NASA and ESA launched Solar Orbiter probe to study Sun
Monday,10 Feb 2020
Washington:Collaborative mission between European Space Agency (ESA) and NASA launched Solar Orbiter on United Launch Alliance Atlas V rocket from Florida.
European Space Operations Centre in Darmstadt, Germany confirmed they received signals from the spacecraft at 12.24 am that indicates successful deployment of the system’s solar panels. Solar Orbiter will deploy an instrumental boom in the first two days and will communicate with earth and collect scientific evidence.
Solar Orbiter is on a unique trajectory that will allow its comprehensive set of instruments to provide humanity with the first-ever images of the Sun's poles, NASA said. "As humans, we have always been familiar with the importance of the Sun to life on Earth, observing it and investigating how it works in detail, but we have also long known it has the potential to disrupt everyday life should we be in the firing line of a powerful solar storm," said Gunther Hasinger, ESA director of Science.
During its three months of commissioning phase team checks upon spacecraft's 10 scientific instruments and ensure proper working of the solar orbiter. The trajectory includes a total of 22 approaches close to the sun along with bringing spacecraft within Mercury’s orbit to study more about The Sun and Sun’s influence on space.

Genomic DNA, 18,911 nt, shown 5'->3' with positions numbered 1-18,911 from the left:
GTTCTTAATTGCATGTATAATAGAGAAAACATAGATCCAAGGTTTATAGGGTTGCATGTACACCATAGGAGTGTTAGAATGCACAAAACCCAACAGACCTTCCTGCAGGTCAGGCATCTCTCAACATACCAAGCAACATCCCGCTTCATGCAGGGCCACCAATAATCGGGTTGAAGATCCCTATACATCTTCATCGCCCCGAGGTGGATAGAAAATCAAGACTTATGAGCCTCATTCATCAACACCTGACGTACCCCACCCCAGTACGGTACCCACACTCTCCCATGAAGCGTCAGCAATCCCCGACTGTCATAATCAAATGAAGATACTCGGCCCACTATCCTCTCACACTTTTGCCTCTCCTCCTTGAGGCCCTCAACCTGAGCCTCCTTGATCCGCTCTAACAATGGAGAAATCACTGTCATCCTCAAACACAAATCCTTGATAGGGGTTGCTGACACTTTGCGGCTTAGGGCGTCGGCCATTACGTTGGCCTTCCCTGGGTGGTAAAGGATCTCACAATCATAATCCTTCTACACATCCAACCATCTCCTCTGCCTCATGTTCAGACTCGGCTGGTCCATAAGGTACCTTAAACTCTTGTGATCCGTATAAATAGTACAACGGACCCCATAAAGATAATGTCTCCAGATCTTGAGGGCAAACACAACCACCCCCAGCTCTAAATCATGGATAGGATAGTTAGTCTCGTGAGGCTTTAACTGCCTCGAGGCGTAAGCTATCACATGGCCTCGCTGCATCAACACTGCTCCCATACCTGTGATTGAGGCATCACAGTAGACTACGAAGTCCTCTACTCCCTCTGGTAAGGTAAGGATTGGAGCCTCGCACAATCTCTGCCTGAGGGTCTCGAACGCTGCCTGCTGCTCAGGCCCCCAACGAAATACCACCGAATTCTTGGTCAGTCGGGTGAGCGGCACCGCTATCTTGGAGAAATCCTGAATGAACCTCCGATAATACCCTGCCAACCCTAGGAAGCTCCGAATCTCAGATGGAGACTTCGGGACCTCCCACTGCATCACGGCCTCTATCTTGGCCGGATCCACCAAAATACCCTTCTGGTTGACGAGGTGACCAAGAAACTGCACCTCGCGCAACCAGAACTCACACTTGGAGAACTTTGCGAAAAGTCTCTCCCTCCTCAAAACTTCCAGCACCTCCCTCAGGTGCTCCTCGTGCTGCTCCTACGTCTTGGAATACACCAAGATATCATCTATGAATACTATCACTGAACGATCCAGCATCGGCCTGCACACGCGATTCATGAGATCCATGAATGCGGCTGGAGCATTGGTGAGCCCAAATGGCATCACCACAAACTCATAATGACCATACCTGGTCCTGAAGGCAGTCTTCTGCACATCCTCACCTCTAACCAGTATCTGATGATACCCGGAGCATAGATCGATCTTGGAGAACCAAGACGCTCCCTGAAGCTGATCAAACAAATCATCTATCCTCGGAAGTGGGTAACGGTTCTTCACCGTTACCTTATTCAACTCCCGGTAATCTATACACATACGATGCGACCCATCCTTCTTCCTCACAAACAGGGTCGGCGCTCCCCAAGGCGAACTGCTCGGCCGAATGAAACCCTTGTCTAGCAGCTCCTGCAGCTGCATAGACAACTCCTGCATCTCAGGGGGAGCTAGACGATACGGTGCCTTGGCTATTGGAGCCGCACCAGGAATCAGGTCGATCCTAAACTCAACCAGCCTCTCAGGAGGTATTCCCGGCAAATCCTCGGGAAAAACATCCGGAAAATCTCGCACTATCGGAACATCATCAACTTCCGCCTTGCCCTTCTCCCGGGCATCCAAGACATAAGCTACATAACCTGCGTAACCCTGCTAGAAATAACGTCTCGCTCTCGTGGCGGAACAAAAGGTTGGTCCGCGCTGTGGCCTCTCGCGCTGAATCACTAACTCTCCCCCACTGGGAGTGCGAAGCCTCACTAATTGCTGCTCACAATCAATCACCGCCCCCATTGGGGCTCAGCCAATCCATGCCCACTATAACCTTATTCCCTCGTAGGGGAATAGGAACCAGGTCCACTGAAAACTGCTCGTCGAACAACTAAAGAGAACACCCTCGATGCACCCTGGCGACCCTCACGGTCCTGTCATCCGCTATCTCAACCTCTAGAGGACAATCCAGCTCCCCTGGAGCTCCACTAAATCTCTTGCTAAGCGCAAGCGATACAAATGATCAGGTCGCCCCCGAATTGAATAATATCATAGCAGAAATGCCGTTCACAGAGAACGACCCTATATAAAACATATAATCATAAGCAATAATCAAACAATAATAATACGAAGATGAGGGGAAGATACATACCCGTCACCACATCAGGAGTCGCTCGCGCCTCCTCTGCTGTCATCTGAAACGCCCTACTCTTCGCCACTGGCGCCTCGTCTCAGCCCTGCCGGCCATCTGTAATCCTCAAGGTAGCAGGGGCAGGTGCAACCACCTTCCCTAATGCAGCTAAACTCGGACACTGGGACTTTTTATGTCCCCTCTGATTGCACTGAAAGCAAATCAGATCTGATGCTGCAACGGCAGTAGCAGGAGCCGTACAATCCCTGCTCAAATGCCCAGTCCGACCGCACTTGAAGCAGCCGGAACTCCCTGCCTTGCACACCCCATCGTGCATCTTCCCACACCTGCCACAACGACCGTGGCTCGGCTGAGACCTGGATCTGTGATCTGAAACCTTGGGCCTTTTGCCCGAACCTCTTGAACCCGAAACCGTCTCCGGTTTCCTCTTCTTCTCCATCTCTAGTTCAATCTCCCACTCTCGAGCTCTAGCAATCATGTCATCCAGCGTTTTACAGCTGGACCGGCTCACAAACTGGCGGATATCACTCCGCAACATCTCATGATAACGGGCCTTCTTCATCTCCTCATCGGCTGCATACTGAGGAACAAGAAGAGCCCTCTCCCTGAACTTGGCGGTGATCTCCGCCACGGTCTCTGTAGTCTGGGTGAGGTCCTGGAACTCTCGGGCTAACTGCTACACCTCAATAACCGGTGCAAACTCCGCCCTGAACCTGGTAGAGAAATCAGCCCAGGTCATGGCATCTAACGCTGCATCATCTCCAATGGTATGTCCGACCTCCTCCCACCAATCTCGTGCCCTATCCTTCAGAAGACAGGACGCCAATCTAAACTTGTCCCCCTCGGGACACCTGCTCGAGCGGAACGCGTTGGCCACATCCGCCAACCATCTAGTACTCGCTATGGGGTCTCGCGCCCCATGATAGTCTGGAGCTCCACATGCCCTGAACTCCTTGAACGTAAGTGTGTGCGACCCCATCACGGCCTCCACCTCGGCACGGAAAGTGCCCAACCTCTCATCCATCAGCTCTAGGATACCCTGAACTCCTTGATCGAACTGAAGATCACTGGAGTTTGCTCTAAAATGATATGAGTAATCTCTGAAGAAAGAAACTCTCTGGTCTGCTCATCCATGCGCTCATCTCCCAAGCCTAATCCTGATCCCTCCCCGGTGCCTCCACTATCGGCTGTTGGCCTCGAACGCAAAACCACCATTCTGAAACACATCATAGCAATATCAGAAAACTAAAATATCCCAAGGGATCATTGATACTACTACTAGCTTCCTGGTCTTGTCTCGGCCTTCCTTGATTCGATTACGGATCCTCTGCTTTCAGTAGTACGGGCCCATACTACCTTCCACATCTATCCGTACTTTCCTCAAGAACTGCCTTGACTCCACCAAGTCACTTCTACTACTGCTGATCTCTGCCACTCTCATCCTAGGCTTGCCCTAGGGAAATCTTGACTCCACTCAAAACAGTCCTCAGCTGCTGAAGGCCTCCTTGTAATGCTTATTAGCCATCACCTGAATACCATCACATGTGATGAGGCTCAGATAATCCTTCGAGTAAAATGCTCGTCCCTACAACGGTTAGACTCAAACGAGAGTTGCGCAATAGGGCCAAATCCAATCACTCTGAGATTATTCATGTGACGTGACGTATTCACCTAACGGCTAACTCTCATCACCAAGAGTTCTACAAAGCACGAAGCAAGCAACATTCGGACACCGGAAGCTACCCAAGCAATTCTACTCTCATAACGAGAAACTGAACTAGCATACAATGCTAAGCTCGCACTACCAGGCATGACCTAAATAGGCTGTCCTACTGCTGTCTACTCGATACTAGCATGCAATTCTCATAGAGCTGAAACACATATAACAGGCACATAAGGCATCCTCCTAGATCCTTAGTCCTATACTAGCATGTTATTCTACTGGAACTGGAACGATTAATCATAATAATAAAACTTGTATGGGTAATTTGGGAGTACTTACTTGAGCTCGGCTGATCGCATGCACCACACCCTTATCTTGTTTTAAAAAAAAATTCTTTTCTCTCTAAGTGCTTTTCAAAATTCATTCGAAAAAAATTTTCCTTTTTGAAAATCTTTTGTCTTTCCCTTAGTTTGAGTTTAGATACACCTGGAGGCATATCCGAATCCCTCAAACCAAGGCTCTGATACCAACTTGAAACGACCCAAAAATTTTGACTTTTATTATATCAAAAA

This trajectory includes 22 close approaches to the Sun, bringing the spacecraft within the orbit of Mercury to study the Sun and its influence on space.
"By the end of our Solar Orbiter mission, we will know more about the hidden force responsible for the Sun's changing behaviour and its influence on our home planet than ever before," Hasinger said.
It will take Solar Orbiter about two years to reach its primary science orbit. The mission combines two main modes of study. In-situ instruments will measure the environment around the spacecraft, detecting such things as electric and magnetic fields and passing particles and waves.
The remote-sensing instruments will image the Sun from afar, along with its atmosphere and its outflow of material, collecting data that will help scientists understand the Sun's inner workings. Throughout its mission, Solar Orbiter will use successive Venus gravity assists to draw its orbit closer to the Sun and lift it out of the ecliptic plane, the US space agency said.